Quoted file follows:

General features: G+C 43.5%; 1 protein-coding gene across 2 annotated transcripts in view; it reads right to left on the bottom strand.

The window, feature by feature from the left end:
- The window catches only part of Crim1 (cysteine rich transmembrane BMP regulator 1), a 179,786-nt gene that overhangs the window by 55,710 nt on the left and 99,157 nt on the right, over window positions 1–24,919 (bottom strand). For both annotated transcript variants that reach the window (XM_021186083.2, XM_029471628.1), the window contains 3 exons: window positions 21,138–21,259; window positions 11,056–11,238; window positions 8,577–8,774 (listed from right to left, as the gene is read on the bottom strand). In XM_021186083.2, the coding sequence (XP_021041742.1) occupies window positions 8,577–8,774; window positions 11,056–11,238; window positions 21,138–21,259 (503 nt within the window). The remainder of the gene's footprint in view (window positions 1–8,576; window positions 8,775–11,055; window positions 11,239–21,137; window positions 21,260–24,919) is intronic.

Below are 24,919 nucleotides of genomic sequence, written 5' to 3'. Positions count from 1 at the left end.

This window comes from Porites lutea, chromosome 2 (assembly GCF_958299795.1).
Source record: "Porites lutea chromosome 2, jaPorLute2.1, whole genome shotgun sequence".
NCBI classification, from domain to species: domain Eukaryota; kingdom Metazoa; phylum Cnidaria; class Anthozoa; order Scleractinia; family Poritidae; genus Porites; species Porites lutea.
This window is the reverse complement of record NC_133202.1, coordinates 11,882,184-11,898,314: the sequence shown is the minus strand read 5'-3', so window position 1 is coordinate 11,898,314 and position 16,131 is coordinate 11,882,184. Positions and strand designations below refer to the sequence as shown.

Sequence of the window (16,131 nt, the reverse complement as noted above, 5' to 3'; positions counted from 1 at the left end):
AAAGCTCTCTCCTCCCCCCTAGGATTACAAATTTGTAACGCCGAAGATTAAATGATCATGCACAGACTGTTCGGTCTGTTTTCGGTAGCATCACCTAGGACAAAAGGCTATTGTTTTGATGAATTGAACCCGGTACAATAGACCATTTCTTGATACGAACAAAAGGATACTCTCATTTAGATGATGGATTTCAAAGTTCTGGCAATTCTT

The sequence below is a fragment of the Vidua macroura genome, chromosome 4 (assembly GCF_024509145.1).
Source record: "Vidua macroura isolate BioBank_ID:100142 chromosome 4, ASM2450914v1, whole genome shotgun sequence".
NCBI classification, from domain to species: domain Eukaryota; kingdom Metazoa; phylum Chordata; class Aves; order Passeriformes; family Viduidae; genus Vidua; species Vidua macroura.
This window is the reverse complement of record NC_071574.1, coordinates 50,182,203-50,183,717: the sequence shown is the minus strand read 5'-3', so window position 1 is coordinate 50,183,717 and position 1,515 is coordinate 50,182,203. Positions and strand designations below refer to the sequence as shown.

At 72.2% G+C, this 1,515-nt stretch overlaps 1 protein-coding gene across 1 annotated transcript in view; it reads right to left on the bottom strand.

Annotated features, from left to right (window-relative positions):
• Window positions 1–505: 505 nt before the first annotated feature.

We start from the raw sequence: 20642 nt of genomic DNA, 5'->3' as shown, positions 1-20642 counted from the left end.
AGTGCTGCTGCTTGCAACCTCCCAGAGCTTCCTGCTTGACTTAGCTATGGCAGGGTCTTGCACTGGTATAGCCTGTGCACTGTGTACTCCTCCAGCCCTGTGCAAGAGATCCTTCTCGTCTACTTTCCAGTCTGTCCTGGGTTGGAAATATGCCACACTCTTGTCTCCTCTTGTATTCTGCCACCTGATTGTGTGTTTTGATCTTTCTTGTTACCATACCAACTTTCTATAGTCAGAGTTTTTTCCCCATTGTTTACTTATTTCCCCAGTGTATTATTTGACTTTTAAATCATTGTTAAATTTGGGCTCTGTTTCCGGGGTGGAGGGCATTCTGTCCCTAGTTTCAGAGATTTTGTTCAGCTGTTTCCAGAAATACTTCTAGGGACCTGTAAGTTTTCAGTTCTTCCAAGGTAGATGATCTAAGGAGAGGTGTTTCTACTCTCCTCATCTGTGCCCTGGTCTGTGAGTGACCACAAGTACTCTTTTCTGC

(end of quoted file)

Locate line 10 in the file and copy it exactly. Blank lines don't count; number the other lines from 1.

AAAGCTCTCTCCTCCCCCCTAGGATTACAAATTTGTAACGCCGAAGATTAAATGATCATGCACAGACTGTTCGGTCTGTTTTCGGTAGCATCACCTAGGACAAAAGGCTATTGTTTTGATGAATTGAACCCGGTACAATAGACCATTTCTTGATACGAACAAAAGGATACTCTCATTTAGATGATGGATTTCAAAGTTCTGGCAATTCTT